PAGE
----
In the original Greek or Latin – or some other ancient language – my name means “Light”. I assume the word refers to optical or spiritual light, not the sort of light that describes an absence of weight. Of course, it could be that one “light” affects the other. If one is burdened with the weight of cares and anxiety, so much so as to obscure his spirit behind a veil of distraction, his inner light will be a pale one indeed.
I’d not seen Mark in some time; I believe it had been a year or more. When I encountered him recently, he was different than the Mark I’d last seen. Physically, he appeared a good twenty pounds lighter, but inwardly – that part of him you can see through the windows of the eyes – was immeasurably lighter. Lighter, yes, and younger. His speech was slower, smoother than I’d remembered. There was a shine to his appearance. The change in him struck me enough to stop what I was doing and start a conversation.
“How you been?” I asked, and I didn’t say it in an absent, air filling sort of way. I asked in a really want to know sort of way, which I tried to assure by a pat to his shoulder.
“Doing great. I sold the business, you know.”
Mark’s in the same field that I’ve been unable to fully detach myself from for over ten years. His company performs disaster recovery services in homes and businesses that have been damaged from water or fire loss. It’s an extremely lucrative field. It can be rewarding in more ways than one, but it can also tax a person to the point of despair, if you are prone to such things. The 2am emergency calls, the constant running around to secure jobs before the competition, the scramble to network and exploit new and better marketing tactics, the near daily necessity to interface with the crooked, petulant insurance industry – these trying factors do little to lighten a man’s inner burdens. Mark had always struck me as a really good guy. A really good, but stressed out guy.
“A few months ago, I’m sitting in a B&I meeting,” Mark started to tell me. “and all these other business owners are talking about their companies – ‘Business is great! Business sucks! This is what I’m doing to grow my business! Business, business, busy blah blah.’ So I’m sitting there, feeling like I’m in my own world, apart from all these other business guys.” He peered over my right shoulder as he spoke, looking into what I suppose must have been a portal to that other world – a world apart from the day to day that almost all of us have fooled ourselves into thinking is the true thing; he gazed with those worry-free eyes into a world of meaning, a world of freedom, a world the rest of us only tend to see in the rare, quiet moments when we are nearly asleep…or nearly awake.
“So I spoke up.” Mark continued. “I said, ‘You know, we all come to these meetings, month after month, and all anybody ever talks about is growing their business, growing their business. Does anybody ever give any thought to how they are going to grow out of their business?’ They all looked at me like I’d just landed a UFO, like I was speaking a totally different language.”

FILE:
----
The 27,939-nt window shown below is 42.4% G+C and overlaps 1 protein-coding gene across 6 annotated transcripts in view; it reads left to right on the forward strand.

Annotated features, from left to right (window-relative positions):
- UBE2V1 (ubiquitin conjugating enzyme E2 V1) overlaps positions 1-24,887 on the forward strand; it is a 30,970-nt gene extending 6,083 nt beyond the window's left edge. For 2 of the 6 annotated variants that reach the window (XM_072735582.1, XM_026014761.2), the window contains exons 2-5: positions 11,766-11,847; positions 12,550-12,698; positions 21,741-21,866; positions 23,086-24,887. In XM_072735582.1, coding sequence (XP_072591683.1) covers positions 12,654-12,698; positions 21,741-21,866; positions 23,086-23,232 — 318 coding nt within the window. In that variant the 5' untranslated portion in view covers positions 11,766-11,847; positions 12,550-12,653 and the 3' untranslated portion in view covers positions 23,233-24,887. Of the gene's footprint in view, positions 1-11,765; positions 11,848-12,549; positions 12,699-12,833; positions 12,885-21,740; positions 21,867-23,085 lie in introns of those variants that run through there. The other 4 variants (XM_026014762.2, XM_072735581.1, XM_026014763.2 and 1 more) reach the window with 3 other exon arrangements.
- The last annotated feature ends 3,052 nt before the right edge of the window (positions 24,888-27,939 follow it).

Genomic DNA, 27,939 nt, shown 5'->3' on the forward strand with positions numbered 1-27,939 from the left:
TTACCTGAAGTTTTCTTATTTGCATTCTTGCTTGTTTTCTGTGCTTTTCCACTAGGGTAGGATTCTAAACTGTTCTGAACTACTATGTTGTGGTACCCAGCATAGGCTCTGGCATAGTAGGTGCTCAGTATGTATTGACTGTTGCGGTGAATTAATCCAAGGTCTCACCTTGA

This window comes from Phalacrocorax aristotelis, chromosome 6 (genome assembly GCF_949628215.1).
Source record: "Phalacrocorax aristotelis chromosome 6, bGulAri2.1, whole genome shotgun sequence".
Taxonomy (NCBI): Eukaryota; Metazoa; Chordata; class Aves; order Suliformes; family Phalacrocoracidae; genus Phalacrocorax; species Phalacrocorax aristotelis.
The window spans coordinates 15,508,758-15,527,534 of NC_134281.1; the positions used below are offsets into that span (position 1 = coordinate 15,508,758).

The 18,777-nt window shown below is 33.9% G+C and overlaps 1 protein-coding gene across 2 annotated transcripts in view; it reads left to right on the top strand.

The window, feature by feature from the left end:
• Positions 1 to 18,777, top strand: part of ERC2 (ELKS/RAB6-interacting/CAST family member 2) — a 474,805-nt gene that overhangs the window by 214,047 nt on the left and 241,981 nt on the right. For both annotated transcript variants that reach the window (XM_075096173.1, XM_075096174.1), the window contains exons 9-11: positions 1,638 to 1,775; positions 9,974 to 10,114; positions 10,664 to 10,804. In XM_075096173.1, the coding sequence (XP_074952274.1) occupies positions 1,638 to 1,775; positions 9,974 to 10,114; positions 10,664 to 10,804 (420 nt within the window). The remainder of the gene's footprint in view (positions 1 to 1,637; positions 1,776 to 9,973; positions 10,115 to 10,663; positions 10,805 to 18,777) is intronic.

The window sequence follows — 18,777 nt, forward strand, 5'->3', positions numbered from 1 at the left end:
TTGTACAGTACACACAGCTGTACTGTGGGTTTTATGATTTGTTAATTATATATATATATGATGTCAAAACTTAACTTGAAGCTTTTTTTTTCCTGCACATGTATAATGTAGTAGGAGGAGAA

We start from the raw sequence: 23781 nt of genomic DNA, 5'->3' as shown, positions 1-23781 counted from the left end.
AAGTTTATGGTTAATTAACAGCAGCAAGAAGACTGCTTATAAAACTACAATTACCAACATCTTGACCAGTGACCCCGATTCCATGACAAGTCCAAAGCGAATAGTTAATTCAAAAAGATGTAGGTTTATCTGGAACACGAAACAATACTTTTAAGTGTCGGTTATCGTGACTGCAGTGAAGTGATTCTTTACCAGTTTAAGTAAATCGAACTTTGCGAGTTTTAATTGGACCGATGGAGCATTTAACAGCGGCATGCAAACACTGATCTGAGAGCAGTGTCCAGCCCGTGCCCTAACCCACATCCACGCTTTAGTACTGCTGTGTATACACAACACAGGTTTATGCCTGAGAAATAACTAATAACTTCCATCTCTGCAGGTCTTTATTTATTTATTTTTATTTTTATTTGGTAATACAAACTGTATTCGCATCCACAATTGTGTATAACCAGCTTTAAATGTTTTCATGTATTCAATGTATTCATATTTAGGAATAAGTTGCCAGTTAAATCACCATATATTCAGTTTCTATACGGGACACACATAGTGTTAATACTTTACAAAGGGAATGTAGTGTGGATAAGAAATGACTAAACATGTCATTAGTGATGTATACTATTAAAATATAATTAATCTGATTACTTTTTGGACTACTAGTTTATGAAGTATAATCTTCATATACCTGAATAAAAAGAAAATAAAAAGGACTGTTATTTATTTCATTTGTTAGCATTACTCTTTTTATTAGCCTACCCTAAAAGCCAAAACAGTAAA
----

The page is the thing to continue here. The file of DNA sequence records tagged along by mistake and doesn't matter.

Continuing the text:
“You know Luke,” he said, “when you start a business, you work ten times harder than almost anybody else, and for what? Isn’t it so you can slow down some day and enjoy life? But then some day never seems to come.”
But some day did come, for Mark it did, anyway – came right there in that B&I networking meeting, where he paused long enough to realize that he truly was an alien of sorts. For that room full of “earthlings”, the growing of their businesses had become an end in itself. They’d become fooled. I think most of us are fooled much of the time. Not Mark. Not anymore.
“Check this out!” he said, with a wave of his hand, as we walked to the parking lot. He gestured toward a Toyota pickup, brilliant in blue, hitched to a white cargo trailer. “From twenty-seven-hundred square feet to seventy-two square feet. Everything I own is right here! Everything else, I sold.”
Mark is headed down to Mexico “for awhile.” In my recollections of our conversation, it is those two words that reverberate most. Such space in those words – “for awhile.” He will be doing underwater photography down there, in Mexico, “for awhile.” And why not? He’s paid his dues in the world of the untrue – why not escape? Why not enjoy “for awhile”? How long is “awhile”, anyway? I think I know. “Awhile” has no specified length, but it is long enough so that, upon approaching its proximity, you cannot see the other side. It is large enough for you to ignore that it must conclude. It’s vast enough to make you believe, if for a time, that its end may not exist.
“This world can fool you into thinking you can’t escape the rat race. But it’s a lie. You can do something about it.” Mark said, just before wading into my iPhone’s photo stream.
Guys like Mark are rare, but we need people like him, don’t we? We need to be reminded that this world of untrue is not what we think it is, that this world is not an end in itself. There is something better for us, not only on the far end of eternity, but right here, now.
There is space for us…”for awhile.”
Categories: Faces In The Sea